By Dr. Kenneth Bridges | For The Arkadelphian
Every parent faces the question each day of what kind of world they will build for their children. Sometimes a better world can start with work as simple as going to work to provide a stable home or spending time with them. And sometimes brave souls upend the entire system to give everyone an opportunity at a good life. Adolphine Fletcher Terry was a leader in many important social causes in the state throughout her life, causes that greatly improved the lives of many. In 1958, this would all be tested with the closure of Little Rock schools in the midst of the fight over integration.
Adolphine Fletcher was born into a life of privilege. Born in Little Rock in 1882, she was the daughter of John Gould Fletcher, a Confederate veteran and local politician. Her father had served as mayor of Little Rock from 1875 to 1881, and maintained a fortune through his cotton investments and banking activities. Her younger brother, also named John Gould Fletcher, became a Pulitzer Prize-winning poet.
She attended the best schools. In 1898, at 15, she graduated from Peabody High School. Afterward, she attended Vassar College in New York, a prestigious women’s college, and graduated in 1902.
Fletcher married Little Rock attorney David Terry in 1910, with whom she had two sons and two daughters and later adopted a fifth child. Her husband’s political aspirations inspired her to work even more with local charities and causes. He went on to serve on the Little Rock School Board from 1929 to 1933 and in Congress from 1933 to 1943.
In 1911, she was asked to chair the Pulaski County juvenile court board to oversee punishments and rehabilitation efforts for young offenders. She took some of these young offenders into her own home, acting as a foster mother. By 1917, through her work with youth, she lobbied for the creation of the Arkansas Boys Industrial School and the Girls Industrial School, both designed to reform juvenile offenders and offer them employable skills. The schools later became part of the Pine Bluff Youth Services Center.
Terry and her sister, Mary Fletcher, were also heavily involved in the women’s suffrage movement. In 1911, Mary Fletcher founded the Political Equality League, and the two tirelessly lobbied legislators to give women the right to vote. The efforts of the two, along with hundreds of other suffragists across the state in 1917 led to women gaining the right to vote in primaries (which essentially were the elections in the state’s one-party political climate).
By the 1920s, she was serving as a trustee for the Little Rock Public Library. She served on the board for more than 40 years and successfully lobbied for legislation that provided state aid for the creation of local libraries. Her love of books led her to write three of her own throughout her life.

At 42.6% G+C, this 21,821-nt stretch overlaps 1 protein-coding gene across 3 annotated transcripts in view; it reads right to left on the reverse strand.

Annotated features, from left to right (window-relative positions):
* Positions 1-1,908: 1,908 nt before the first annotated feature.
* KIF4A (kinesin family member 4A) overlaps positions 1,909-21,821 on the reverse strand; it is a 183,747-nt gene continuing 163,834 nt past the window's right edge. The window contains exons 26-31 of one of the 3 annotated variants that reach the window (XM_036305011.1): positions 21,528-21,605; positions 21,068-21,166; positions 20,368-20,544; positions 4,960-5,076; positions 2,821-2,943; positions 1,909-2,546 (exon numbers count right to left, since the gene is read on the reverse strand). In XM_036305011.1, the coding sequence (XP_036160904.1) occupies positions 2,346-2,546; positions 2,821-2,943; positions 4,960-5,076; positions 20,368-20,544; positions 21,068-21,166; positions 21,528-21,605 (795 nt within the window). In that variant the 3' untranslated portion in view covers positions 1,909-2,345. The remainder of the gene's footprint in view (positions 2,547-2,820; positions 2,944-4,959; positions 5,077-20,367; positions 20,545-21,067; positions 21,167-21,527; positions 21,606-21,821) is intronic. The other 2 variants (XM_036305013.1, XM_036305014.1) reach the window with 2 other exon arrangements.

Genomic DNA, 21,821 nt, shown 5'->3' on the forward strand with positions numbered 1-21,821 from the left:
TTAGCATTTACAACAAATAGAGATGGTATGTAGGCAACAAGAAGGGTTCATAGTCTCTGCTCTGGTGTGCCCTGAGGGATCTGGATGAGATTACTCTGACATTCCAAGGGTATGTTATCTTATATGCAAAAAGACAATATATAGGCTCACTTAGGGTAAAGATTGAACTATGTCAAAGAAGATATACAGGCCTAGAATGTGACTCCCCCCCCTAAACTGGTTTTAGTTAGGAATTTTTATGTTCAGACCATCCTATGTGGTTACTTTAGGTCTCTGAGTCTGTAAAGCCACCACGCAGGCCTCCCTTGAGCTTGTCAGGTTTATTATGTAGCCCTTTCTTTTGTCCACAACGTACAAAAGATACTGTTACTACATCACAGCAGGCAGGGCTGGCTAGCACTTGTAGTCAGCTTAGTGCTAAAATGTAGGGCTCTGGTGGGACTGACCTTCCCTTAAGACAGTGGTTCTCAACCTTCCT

She faced one of her greatest challenges in 1958. Rather than allow Little Rock public schools to proceed with integration after the 1957 Central High crisis, voters chose to shut down the public schools entirely. At the age of 76, she had no children in school. Yet, she believed that she still had a responsibility to the city. She was going to make sure she would leave behind a better world.
The consequences of a long, bitter legacy were bearing down on Little Rock.
Rather than change, rather than face the inevitable future, and rather than give their children the tools they needed to face that future, the majority turned away in disgust with the closure.
Terry stepped into action and formed the Women’s Emergency Committee to Open Our Schools. A network of community activists formed to reopen the schools, working to change the opinions of voters, business leaders, and local politicians. She worked for months on the issue, releasing a study on the economic damage the school closure was taking on the city. The WEC, in concert with other organizations, successfully petitioned to recall three segregationists on the school board. The three were defeated, and Little Rock schools reopened in the fall of 1959.
Nevertheless, the damage was done. With their educations so disrupted by the lost school year of 1958-1959, many Little Rock children never returned to school. What these young men and women could have been, what skills they could have developed, and what they could have offered the community and the world was lost forever because of the forces of hate at work.
Terry died in Little Rock in 1976. She left behind an immeasurable legacy in the city, including the thousands of students who are able to attend Little Rock public schools today. A library was named in her honor in the years after her passing. In 2015, she was inducted in the Arkansas Women’s Hall of Fame.
Categories: News & History
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